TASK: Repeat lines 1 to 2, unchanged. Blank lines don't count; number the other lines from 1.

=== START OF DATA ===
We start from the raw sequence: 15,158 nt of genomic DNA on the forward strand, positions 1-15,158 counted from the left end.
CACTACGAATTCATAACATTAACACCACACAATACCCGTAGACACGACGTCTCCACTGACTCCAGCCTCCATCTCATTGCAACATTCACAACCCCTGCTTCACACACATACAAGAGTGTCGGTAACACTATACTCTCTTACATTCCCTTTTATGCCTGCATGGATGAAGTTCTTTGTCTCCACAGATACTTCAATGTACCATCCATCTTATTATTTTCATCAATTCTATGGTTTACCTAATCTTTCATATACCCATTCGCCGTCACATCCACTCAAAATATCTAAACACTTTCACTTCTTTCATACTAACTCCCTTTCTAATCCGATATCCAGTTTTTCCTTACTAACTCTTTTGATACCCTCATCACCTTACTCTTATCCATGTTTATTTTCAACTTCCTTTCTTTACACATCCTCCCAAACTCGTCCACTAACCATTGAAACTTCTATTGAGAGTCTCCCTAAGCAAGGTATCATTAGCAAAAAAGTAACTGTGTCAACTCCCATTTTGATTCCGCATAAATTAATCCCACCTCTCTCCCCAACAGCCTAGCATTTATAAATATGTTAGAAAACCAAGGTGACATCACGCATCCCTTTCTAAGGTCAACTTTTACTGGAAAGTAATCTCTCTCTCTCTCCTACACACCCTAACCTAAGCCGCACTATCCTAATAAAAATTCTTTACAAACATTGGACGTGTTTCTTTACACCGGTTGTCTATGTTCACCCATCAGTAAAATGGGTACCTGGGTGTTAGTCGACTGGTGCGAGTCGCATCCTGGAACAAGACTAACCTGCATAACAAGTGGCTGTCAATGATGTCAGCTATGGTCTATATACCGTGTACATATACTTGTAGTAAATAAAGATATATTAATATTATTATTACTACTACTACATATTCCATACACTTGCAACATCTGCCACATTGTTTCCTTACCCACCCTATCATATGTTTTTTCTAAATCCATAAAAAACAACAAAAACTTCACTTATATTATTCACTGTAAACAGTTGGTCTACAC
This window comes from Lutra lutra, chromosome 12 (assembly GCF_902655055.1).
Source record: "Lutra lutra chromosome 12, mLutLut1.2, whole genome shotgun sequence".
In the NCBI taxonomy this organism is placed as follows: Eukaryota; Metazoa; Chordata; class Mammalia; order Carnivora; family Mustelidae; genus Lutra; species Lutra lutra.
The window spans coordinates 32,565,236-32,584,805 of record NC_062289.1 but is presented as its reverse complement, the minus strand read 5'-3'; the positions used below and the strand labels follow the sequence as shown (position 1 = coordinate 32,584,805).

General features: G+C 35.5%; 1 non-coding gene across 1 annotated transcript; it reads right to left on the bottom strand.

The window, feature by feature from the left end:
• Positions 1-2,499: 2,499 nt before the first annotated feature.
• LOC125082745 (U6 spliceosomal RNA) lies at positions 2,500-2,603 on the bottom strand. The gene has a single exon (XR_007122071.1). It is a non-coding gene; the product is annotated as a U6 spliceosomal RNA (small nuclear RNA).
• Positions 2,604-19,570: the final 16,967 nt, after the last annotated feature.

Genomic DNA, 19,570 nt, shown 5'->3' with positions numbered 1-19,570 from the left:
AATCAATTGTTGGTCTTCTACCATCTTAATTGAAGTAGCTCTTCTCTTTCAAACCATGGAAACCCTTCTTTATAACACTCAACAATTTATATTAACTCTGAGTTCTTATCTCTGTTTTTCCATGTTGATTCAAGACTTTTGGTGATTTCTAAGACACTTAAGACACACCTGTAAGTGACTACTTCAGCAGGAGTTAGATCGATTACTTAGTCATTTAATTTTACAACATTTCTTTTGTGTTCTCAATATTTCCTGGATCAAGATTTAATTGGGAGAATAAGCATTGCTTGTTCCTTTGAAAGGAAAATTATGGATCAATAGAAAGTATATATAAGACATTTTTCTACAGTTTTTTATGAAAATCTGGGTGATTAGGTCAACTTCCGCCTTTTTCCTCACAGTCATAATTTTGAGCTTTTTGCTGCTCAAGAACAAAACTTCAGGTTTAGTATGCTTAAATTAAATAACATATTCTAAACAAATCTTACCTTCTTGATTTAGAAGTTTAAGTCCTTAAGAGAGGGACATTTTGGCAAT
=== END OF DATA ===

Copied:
We start from the raw sequence: 15,158 nt of genomic DNA on the forward strand, positions 1-15,158 counted from the left end.
CACTACGAATTCATAACATTAACACCACACAATACCCGTAGACACGACGTCTCCACTGACTCCAGCCTCCATCTCATTGCAACATTCACAACCCCTGCTTCACACACATACAAGAGTGTCGGTAACACTATACTCTCTTACATTCCCTTTTATGCCTGCATGGATGAAGTTCTTTGTCTCCACAGATACTTCAATGTACCATCCATCTTATTATTTTCATCAATTCTATGGTTTACCTAATCTTTCATATACCCATTCGCCGTCACATCCACTCAAAATATCTAAACACTTTCACTTCTTTCATACTAACTCCCTTTCTAATCCGATATCCAGTTTTTCCTTACTAACTCTTTTGATACCCTCATCACCTTACTCTTATCCATGTTTATTTTCAACTTCCTTTCTTTACACATCCTCCCAAACTCGTCCACTAACCATTGAAACTTCTATTGAGAGTCTCCCTAAGCAAGGTATCATTAGCAAAAAAGTAACTGTGTCAACTCCCATTTTGATTCCGCATAAATTAATCCCACCTCTCTCCCCAACAGCCTAGCATTTATAAATATGTTAGAAAACCAAGGTGACATCACGCATCCCTTTCTAAGGTCAACTTTTACTGGAAAGTAATCTCTCTCTCTCTCCTACACACCCTAACCTAAGCCGCACTATCCTAATAAAAATTCTTTACAAACATTGGACGTGTTTCTTTACACCGGTTGTCTATGTTCACCCATCAGTAAAATGGGTACCTGGGTGTTAGTCGACTGGTGCGAGTCGCATCCTGGAACAAGACTAACCTGCATAACAAGTGGCTGTCAATGATGTCAGCTATGGTCTATATACCGTGTACATATACTTGTAGTAAATAAAGATATATTAATATTATTATTACTACTACTACATATTCCATACACTTGCAACATCTGCCACATTGTTTCCTTACCCACCCTATCATATGTTTTTTCTAAATCCATAAAAAACAACAAAAACTTCACTTATATTATTCACTGTAAACAGTTGGTCTACAC